I thought of something last night when I heard the news. I realized Spurrier is the most notable coach who coached his last game at LSU.

Ironically, Spurrier’s predecessor (at least, permanent predecessor) in Gainesville, Galen Hall, also coached his last game in Baton Rouge, when Florida, led by Emmitt Smith, defeated LSU 16-13 on October 7, 1989. Hall was forced to resign four days later due to numerous NCAA rules violations. Those violations landed Florida on probation, and Spurrier was called in by then-Florida athletic director Bill Arnsparger, LSU’s coach from 1984-86, to clean up the mess. Spurrier not only cleaned up the mess–Florida was never investigated by the NCAA during his tenure–he won and won big. For that, he will always be revered in Gainesville, save for those Florida State and MIami alumni in the city, and rightly so.

The last LSU coach to coach his final game in Death Valley was Mike Archer, who was forced to resign with two games left in 1990. The Bayou Bengals defeated Tulane 16-13 to send Archer out with a 27-18-1 career ledger.

Speaking of the Green Wave, five coaches have ended their tenures in the Big Easy in Death Valley. Two, Andy Pilney and Tommy O’Boyle, were on the wrong end of 62-0 games in their finales in 1961 and 1965, respectively. Vince Gibson, meanwhile, led 28-point underdog Tulane to a 31-28 victory in 1982 over an LSU team which was going to the Orange Bowl and one week removed from routing Florida State 55-21.

Houston Nutt, like Hall and Gibson, won his last game coaching Arkansas in Tiger Stadium. The Razorbacks won 50-48 in three overtimes, yet LSU somehow won the BCS national championship, defeating Ohio State in New Orleans less than seven weeks later. It took losses by Kansas (KANSAS??!!!!!), Missouri (not even a tiny dot on the SEC’s radar in 2007) and West Virginia (not remotely interested in the Big 12 yet) for it to happen, but nobody’s coming to Baton Rouge requesting Les Miles relinquish the crystal ball.

South Carolina became the third Power 5 school to change coaches in less than three days. At least Spurrier left of his own volition.

That wasn’t the case at Maryland and USC, where Randy Edsall and Steve Sarkisian were terminated.

Maryland’s program got much better for kicking Edsall to the curb. He is a grade-A TURD. He left UConn without telling the Huskies face-to-face following their Fiesta Bowl loss to Oklahoma on New Year’s Night 2011, instead flying directly from Phoenix to College Park for his introductory press conference with the Terrapins.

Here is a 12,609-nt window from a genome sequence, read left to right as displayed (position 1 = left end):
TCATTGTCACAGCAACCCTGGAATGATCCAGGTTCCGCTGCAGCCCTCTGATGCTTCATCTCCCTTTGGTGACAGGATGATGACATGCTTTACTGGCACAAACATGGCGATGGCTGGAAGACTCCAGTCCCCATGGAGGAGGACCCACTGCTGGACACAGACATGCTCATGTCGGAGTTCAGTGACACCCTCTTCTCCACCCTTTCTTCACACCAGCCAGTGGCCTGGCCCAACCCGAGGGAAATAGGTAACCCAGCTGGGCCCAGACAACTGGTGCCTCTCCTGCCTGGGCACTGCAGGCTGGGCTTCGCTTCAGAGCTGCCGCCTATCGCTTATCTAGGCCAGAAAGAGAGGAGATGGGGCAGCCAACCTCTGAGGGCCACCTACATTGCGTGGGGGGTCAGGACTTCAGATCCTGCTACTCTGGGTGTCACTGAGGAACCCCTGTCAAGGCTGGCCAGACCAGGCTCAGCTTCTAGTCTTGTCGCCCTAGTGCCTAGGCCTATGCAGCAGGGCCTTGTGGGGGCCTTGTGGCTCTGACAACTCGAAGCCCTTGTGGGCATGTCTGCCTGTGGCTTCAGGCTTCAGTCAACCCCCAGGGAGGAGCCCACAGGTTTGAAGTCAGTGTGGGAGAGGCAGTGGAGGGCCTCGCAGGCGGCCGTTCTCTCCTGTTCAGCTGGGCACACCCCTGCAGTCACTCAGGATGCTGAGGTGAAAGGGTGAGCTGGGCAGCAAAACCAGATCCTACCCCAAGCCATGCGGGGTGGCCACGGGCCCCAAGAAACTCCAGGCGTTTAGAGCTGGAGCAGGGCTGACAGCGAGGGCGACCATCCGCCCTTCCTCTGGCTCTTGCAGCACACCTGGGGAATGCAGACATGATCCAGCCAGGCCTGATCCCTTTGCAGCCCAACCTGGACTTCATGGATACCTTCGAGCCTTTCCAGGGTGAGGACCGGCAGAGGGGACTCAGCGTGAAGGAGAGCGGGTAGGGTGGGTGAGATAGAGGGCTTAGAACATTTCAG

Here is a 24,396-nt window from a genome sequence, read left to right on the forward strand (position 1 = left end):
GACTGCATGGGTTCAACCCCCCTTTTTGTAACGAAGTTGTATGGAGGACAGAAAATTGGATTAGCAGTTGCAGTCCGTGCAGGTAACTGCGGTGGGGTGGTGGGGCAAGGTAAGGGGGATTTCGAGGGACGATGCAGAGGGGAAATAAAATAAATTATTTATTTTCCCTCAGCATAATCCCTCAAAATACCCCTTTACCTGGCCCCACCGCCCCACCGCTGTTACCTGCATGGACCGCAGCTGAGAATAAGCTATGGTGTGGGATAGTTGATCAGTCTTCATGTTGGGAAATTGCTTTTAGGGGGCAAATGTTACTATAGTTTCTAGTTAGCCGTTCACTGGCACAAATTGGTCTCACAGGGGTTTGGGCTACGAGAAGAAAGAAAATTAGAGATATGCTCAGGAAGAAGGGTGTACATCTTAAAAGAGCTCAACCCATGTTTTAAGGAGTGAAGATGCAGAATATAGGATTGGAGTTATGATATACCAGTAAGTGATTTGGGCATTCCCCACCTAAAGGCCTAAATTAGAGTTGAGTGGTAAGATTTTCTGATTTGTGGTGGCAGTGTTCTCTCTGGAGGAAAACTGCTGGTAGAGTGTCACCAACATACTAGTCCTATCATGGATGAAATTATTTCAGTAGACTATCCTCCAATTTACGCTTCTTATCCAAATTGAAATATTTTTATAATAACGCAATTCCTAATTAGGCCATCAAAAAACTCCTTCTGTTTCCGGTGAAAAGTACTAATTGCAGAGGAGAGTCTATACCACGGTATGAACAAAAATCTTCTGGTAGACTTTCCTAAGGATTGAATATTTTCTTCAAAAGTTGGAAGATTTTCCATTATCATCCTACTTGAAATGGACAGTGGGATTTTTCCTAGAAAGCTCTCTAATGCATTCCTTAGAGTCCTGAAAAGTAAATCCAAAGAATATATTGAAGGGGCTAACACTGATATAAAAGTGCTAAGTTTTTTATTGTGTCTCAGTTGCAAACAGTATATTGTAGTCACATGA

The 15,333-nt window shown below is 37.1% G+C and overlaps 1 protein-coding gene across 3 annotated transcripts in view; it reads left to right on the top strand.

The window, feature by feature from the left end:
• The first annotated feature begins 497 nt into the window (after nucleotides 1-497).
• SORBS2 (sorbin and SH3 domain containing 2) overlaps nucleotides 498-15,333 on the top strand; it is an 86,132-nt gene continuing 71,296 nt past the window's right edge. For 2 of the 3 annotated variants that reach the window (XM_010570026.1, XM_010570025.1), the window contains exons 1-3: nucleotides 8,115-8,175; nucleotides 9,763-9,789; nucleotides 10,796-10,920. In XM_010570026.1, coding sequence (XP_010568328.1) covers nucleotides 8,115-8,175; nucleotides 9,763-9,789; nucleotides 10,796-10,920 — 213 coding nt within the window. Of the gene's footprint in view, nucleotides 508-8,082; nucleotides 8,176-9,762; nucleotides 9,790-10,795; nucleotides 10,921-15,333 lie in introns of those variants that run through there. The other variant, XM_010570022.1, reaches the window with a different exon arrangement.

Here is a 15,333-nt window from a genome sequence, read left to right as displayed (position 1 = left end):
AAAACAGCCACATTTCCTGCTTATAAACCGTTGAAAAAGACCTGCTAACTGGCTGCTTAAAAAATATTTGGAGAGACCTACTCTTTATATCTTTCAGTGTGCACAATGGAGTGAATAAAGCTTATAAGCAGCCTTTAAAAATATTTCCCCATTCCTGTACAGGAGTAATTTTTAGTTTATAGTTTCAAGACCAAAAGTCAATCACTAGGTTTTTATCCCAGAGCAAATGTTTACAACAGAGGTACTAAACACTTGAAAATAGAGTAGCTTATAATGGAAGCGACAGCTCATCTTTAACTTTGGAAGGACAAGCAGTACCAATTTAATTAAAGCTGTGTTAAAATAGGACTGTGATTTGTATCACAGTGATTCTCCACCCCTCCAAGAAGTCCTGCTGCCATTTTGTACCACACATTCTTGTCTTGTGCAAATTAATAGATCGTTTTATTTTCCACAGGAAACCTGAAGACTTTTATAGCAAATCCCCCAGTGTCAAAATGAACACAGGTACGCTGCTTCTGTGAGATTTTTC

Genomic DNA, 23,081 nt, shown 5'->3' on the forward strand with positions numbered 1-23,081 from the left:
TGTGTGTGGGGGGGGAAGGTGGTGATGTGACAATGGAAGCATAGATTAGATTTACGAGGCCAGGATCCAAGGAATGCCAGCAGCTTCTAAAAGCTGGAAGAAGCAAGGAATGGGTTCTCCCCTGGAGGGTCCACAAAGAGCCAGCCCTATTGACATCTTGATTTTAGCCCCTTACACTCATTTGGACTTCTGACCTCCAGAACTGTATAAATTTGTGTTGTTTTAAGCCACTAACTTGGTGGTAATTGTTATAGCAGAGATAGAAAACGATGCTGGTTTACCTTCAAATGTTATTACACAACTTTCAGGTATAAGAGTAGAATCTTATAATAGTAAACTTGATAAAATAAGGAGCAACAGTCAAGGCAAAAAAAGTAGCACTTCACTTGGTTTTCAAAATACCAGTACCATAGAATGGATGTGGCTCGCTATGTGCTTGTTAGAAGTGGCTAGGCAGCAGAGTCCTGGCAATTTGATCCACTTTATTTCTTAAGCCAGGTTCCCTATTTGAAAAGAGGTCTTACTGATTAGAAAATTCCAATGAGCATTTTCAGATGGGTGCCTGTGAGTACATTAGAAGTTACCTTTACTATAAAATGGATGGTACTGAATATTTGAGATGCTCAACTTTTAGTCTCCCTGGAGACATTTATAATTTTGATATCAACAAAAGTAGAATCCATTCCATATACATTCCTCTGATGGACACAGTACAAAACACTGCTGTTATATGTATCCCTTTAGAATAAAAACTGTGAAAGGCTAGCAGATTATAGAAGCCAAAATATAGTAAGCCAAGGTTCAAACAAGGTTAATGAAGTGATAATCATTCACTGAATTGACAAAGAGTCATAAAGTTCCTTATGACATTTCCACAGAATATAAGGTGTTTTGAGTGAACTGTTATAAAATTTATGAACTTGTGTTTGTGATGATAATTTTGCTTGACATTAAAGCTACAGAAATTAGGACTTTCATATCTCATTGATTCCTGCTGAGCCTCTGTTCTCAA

Edsall is such an uptight douchebag he makes Nick Saban look like the second incarnation of Bob Hope. He is all about rules, rules and more rules, and a coach can get away with it when a coach wins as much as Saban has at LSU and Alabama. When someone does it at a mediocre program, which Maryland is, it’s petty. Edsall would have made a former Maryland coach named Paul Bryant blush.

The Terps got what they richly deserved when they fired Maryland alum Ralph Friedgen following a 9-4 season in 2010. Edsall was 22-33 in College Park, and nobody in the Big Ten “Fears the Turtle”.

Sarkisian was fired after only 19 games at USC due to a substance abuse problem. Rumor has it he was intoxicated during the Trojans’ Sept. 26 game at Arizona State. It’s a sad ending for the former BYU quarterback and Washington coach, who called USC his “dream job”.

Don’t cry for Mr. Spurrier. I’m sure he’ll be spending plenty of time at Augusta National, where he is a member. Maybe someone will ask him to caddy for The Masters in the near future. That would be a sight to see Spurrier in one of those white jumpsuits.

Sunday before sunrise

I haven’t done this in forever, but here goes.

I’m leaving Russell before sunrise so I can get to Kansas City at 11 a.m. when Buffalo Wild Wings opens. I haven’t been to the Zona Rosa location since August 4, but I figured i’d better go for my birthday, which is Tuesday.

it will be a crazy day. The Chiefs play the Bears at noon, and the Royals play the Astros in Game 3 of their American League Division Series at 3:10. The game is not available on cable in western Kansas, since it’s on MLB Network. I understand MLB’s desire to put games on its own channel, but that seems kind of cheap for baseball to do it. I can understand the NBA and NHL, simply because of the volume of games, and frankly, a lot of games don’t hold a lot of interest outside the locales of the teams.

If Major League Baseball is the national pastime, it should be available on a national network. Why isn’t ESPN televising this? Or Fox Sports 1?

I’m planning on staying through Wednesday evening, then coming home. I can’t stay through Thursday morning due to my appointment with Dr. Custer in Hays at 8:40 a.m. No way I’m leaving Kansas City at 4 a.m. It’s much easier driving east than it is driving west, trust me.

Time to get in the shower and get out. See you on the other side of the state line.

Not a Cubs fan

Some of the most insufferable fans in American professional sports will not shut up.

Chicago Cubs fans, whom I have found to be arrogant, overbearing, and sometimes delusional during my 30-plus years of following Major League Baseball, are now rubbing it in.

All because their team won ONE GAME.

The Cubs won the National League wild card game last night in Pittsburgh, 4-0. The Pirates have got to feel cursed. Three consecutive years in the playoffs, three consecutive appearances in the wild card game. The first one went well, defeating the Reds before losing to the Cardinals in five games in a National League Division Series.